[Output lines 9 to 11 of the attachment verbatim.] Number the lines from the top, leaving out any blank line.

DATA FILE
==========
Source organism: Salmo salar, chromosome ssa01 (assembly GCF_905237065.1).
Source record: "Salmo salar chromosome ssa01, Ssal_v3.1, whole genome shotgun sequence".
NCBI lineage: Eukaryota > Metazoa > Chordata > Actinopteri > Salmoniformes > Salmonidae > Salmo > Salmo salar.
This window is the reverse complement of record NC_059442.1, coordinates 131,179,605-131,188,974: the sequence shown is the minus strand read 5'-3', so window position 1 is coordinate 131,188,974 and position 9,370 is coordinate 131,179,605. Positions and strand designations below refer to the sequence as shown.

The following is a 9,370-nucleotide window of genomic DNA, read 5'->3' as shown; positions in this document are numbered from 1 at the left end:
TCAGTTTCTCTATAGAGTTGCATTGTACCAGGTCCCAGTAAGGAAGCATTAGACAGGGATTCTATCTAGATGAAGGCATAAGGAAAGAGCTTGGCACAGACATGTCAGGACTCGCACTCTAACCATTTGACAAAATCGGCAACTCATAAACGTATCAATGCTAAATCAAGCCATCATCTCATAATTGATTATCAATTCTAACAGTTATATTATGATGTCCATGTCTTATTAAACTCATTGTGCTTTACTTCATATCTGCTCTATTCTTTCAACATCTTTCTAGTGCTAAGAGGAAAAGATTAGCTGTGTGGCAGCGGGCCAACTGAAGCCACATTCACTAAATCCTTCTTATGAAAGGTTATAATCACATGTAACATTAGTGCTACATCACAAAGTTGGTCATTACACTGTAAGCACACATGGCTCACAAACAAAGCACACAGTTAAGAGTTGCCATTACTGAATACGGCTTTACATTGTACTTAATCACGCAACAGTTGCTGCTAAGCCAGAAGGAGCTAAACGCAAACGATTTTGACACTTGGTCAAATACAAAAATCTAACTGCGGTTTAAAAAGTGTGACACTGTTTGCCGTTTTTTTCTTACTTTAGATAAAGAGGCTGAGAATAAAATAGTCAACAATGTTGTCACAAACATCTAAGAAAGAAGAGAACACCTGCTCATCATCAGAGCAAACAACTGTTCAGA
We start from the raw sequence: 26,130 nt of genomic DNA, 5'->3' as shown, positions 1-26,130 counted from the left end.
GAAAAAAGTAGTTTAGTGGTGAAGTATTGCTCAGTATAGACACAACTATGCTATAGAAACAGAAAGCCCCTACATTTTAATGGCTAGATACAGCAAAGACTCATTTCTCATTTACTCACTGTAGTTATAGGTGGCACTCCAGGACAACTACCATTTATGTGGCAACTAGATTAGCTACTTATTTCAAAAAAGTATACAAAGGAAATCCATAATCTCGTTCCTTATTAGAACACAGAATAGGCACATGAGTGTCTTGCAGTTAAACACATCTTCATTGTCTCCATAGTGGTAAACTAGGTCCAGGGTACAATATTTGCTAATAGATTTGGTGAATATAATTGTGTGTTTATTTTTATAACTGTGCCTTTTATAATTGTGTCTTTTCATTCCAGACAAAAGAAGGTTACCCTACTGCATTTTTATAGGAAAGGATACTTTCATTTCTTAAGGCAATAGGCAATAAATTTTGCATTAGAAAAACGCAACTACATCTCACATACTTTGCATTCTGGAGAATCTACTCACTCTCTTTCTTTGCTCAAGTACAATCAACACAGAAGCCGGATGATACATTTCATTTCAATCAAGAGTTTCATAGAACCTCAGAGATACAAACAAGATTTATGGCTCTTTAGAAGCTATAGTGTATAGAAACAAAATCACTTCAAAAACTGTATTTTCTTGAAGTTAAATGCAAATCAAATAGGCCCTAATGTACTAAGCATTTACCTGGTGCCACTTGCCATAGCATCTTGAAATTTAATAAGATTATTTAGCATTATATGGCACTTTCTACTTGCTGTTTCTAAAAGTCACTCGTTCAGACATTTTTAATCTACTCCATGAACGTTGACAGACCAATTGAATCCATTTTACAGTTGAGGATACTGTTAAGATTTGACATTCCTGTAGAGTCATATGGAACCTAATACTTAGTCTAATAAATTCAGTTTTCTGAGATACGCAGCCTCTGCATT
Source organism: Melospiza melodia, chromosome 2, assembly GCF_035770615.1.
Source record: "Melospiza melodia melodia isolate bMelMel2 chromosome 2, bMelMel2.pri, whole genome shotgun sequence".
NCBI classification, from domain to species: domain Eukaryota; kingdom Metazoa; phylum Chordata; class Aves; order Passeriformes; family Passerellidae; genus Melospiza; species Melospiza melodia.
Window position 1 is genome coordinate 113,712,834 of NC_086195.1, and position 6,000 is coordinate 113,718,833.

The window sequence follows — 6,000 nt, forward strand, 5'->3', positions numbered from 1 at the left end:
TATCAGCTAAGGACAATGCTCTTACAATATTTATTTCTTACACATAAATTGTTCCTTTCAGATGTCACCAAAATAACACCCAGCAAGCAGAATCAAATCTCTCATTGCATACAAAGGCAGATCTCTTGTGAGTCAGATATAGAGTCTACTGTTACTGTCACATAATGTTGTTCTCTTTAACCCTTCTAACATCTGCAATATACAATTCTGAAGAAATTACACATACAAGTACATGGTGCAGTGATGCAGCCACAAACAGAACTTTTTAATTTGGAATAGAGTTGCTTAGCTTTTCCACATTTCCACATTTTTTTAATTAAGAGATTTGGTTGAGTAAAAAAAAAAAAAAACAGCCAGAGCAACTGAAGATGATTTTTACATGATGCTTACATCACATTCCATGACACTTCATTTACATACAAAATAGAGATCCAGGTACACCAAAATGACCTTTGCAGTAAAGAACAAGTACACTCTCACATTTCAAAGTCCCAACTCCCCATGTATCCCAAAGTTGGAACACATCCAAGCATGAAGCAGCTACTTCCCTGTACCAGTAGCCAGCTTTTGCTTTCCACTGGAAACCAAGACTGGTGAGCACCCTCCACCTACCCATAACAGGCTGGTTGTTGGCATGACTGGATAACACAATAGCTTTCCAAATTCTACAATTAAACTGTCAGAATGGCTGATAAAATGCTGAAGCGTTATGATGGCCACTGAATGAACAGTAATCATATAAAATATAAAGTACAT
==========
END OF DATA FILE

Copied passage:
Source organism: Melospiza melodia, chromosome 2, assembly GCF_035770615.1.
Source record: "Melospiza melodia melodia isolate bMelMel2 chromosome 2, bMelMel2.pri, whole genome shotgun sequence".
NCBI classification, from domain to species: domain Eukaryota; kingdom Metazoa; phylum Chordata; class Aves; order Passeriformes; family Passerellidae; genus Melospiza; species Melospiza melodia.